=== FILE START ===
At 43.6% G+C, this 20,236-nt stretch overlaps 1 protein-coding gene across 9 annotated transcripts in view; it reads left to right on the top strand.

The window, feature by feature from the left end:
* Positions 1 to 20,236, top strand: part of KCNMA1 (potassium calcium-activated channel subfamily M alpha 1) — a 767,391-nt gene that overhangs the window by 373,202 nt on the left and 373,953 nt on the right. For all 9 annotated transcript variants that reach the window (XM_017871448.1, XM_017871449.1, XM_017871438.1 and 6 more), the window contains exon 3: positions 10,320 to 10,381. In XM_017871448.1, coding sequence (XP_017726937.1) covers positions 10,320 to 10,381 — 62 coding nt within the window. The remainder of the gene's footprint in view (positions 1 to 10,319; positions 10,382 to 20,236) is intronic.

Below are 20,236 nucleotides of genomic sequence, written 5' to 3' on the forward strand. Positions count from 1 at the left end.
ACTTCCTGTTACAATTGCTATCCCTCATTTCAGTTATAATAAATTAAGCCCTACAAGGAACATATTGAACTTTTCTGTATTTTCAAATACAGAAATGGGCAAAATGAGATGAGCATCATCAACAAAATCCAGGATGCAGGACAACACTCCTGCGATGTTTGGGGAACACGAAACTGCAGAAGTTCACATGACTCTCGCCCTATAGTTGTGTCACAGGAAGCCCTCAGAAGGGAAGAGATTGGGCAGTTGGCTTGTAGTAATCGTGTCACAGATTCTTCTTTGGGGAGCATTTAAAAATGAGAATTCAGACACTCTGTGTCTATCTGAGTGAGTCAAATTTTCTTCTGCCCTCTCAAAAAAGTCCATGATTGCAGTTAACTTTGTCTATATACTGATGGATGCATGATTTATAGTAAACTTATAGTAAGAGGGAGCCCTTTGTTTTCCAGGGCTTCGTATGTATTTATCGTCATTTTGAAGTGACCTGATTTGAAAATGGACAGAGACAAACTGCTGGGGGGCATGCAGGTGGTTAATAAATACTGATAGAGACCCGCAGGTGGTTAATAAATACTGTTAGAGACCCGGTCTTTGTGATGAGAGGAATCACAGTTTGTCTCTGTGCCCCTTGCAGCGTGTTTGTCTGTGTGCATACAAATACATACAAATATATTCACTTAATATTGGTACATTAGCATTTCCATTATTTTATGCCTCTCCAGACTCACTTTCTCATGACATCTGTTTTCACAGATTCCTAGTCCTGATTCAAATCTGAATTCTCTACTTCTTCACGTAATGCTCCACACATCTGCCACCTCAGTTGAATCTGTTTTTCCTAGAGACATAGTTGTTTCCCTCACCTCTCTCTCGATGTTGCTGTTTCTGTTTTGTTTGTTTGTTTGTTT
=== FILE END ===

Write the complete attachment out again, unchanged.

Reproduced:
At 43.6% G+C, this 20,236-nt stretch overlaps 1 protein-coding gene across 9 annotated transcripts in view; it reads left to right on the top strand.

The window, feature by feature from the left end:
* Positions 1 to 20,236, top strand: part of KCNMA1 (potassium calcium-activated channel subfamily M alpha 1) — a 767,391-nt gene that overhangs the window by 373,202 nt on the left and 373,953 nt on the right. For all 9 annotated transcript variants that reach the window (XM_017871448.1, XM_017871449.1, XM_017871438.1 and 6 more), the window contains exon 3: positions 10,320 to 10,381. In XM_017871448.1, coding sequence (XP_017726937.1) covers positions 10,320 to 10,381 — 62 coding nt within the window. The remainder of the gene's footprint in view (positions 1 to 10,319; positions 10,382 to 20,236) is intronic.

Below are 20,236 nucleotides of genomic sequence, written 5' to 3' on the forward strand. Positions count from 1 at the left end.
ACTTCCTGTTACAATTGCTATCCCTCATTTCAGTTATAATAAATTAAGCCCTACAAGGAACATATTGAACTTTTCTGTATTTTCAAATACAGAAATGGGCAAAATGAGATGAGCATCATCAACAAAATCCAGGATGCAGGACAACACTCCTGCGATGTTTGGGGAACACGAAACTGCAGAAGTTCACATGACTCTCGCCCTATAGTTGTGTCACAGGAAGCCCTCAGAAGGGAAGAGATTGGGCAGTTGGCTTGTAGTAATCGTGTCACAGATTCTTCTTTGGGGAGCATTTAAAAATGAGAATTCAGACACTCTGTGTCTATCTGAGTGAGTCAAATTTTCTTCTGCCCTCTCAAAAAAGTCCATGATTGCAGTTAACTTTGTCTATATACTGATGGATGCATGATTTATAGTAAACTTATAGTAAGAGGGAGCCCTTTGTTTTCCAGGGCTTCGTATGTATTTATCGTCATTTTGAAGTGACCTGATTTGAAAATGGACAGAGACAAACTGCTGGGGGGCATGCAGGTGGTTAATAAATACTGATAGAGACCCGCAGGTGGTTAATAAATACTGTTAGAGACCCGGTCTTTGTGATGAGAGGAATCACAGTTTGTCTCTGTGCCCCTTGCAGCGTGTTTGTCTGTGTGCATACAAATACATACAAATATATTCACTTAATATTGGTACATTAGCATTTCCATTATTTTATGCCTCTCCAGACTCACTTTCTCATGACATCTGTTTTCACAGATTCCTAGTCCTGATTCAAATCTGAATTCTCTACTTCTTCACGTAATGCTCCACACATCTGCCACCTCAGTTGAATCTGTTTTTCCTAGAGACATAGTTGTTTCCCTCACCTCTCTCTCGATGTTGCTGTTTCTGTTTTGTTTGTTTGTTTGTTT